Vintage Clothing Glossary: Shattered Silk

Vintage clothing is often as sturdy as its modern counterpart, but the older you seek, the more fragile you find.

Vintage silk in particular has a fragility all its own.  While we expect to see antique cotton clothing in washable, wearable condition, a silk dress of the same age and storage history will generally shred with unfettered use.  Why is this?

1920s silk beginning to shatter, originally finished with metallic salts to create a crisp, glossy lustre.


Silk is the strongest natural fiber when it is produced, but it disintegrates more quickly than other natural fibers.  Additionally, Victorian clothing and early vintage clothing (into the 1920s) often has chemicals added during the manufacturing process that were meant to create a special finish or beautiful drape.  These chemicals (usually metallic salts) cause the silk to disintegrate regardless of storage quality, resulting in a “shattered” effect with a pattern similar to pieces of broken glass.  In textile conservation the presence of these disintegrating chemicals (or any other problematic characteristic permanent to a garment) is called inherent vice.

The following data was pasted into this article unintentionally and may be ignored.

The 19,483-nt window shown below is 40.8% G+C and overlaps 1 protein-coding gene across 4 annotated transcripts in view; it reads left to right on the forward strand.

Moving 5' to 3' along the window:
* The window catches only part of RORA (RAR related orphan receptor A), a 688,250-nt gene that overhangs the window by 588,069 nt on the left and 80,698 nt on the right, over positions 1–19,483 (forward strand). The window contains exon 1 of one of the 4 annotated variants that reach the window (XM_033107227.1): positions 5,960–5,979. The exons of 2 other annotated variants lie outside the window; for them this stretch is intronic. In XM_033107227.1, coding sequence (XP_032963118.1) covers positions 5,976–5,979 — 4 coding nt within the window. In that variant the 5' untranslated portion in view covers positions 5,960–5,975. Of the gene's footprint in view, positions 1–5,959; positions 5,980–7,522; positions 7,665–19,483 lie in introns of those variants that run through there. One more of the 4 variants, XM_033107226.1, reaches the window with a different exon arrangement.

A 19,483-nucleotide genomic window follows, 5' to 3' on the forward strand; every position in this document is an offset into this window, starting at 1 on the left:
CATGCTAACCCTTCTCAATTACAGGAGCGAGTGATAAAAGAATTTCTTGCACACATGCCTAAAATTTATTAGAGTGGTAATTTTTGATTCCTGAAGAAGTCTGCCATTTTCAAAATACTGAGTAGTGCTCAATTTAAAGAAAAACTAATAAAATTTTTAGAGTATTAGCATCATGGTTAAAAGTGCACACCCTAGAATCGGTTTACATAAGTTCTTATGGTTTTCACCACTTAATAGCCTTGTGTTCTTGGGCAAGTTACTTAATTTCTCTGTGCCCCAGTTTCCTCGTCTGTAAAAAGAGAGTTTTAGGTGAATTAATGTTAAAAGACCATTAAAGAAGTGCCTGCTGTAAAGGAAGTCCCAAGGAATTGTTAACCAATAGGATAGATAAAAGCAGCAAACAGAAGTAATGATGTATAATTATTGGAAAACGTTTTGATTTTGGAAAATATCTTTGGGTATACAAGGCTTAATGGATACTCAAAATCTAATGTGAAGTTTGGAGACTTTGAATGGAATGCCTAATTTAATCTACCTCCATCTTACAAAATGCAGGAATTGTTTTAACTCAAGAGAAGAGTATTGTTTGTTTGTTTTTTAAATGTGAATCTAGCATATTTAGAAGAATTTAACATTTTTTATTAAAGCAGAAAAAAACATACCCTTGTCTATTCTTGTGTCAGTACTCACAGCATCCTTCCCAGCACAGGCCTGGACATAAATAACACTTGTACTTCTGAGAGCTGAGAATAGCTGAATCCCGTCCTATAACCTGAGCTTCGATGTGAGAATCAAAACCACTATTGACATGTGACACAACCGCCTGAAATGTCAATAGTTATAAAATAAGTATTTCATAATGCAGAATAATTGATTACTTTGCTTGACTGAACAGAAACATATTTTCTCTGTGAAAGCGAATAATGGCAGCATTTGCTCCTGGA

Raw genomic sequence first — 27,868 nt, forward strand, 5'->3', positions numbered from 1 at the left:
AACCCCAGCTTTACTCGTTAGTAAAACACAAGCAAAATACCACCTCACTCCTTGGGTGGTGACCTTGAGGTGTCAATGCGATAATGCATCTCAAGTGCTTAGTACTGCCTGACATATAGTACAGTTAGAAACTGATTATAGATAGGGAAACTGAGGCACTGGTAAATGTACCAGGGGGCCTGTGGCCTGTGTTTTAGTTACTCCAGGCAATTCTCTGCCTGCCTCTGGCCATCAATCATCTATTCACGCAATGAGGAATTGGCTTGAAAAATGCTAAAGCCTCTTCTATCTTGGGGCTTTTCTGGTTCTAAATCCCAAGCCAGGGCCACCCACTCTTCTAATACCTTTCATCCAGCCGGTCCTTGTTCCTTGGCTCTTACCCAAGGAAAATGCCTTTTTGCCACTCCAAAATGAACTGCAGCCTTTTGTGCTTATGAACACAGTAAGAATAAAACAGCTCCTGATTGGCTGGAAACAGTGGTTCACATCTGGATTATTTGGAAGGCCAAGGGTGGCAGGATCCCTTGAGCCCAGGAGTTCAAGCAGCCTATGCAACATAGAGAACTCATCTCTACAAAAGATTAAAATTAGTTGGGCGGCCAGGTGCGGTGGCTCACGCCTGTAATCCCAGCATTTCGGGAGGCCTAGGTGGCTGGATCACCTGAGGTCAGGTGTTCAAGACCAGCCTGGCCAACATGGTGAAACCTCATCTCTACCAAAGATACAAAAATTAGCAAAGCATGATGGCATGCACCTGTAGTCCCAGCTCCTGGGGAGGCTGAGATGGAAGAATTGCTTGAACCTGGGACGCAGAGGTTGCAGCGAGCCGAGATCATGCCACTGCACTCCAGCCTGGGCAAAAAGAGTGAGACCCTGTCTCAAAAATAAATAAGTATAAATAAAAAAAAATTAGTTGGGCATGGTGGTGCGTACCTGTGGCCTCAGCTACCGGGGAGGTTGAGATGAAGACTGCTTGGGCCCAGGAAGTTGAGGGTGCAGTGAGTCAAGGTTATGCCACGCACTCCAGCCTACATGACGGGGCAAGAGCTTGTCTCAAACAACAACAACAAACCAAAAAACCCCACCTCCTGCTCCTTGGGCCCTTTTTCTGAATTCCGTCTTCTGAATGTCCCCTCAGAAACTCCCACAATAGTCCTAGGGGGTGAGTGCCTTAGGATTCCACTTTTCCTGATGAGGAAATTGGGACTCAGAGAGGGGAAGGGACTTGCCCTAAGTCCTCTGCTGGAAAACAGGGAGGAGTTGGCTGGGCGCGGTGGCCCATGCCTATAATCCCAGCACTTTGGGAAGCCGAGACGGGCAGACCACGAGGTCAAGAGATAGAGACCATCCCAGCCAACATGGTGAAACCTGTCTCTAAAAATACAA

Occasionally a vintage clothing collector will see a variation of shattered silk.  The image below shows a garment which has all its warp threads intact, but many of its weft threads missing.  One might call this a half-shattered silk, and the description is accurate, as the antique fabric is made half of silk, and half of wool.  The silk threads (the weft) have disintegrated while the wool threads (the warp) remain relatively strong and intact.




Even vintage clothes made later in the century sometimes have this inherent problem.  We occasionally see 1940s and 1950s cocktail dresses and organza wedding gowns of similar vintage that have especially crisp finishes, which are prone to brittleness and shattering as time passes. Handkerchief weight silk dresses as late as the 1960s are susceptible as well.

Is there any solution?  Unfortunately no.  While there are many techniques for solving the signs of age in vintage clothing, there is almost nothing to be done for shattered silk.  We have seen museums utilize an adhesion process that would make a shattered silk garment capable of display, but this is a costly and time-intensive process, and it would be useful only for display, not wearing.


1860s/1870s Victorian dress in taupe shattered silk.


The best use we’ve seen for shattered silk in antique clothing is either display or pattern copying.  The beauty is still there, and the trims are often salvageable, even if the fragile silk is not.



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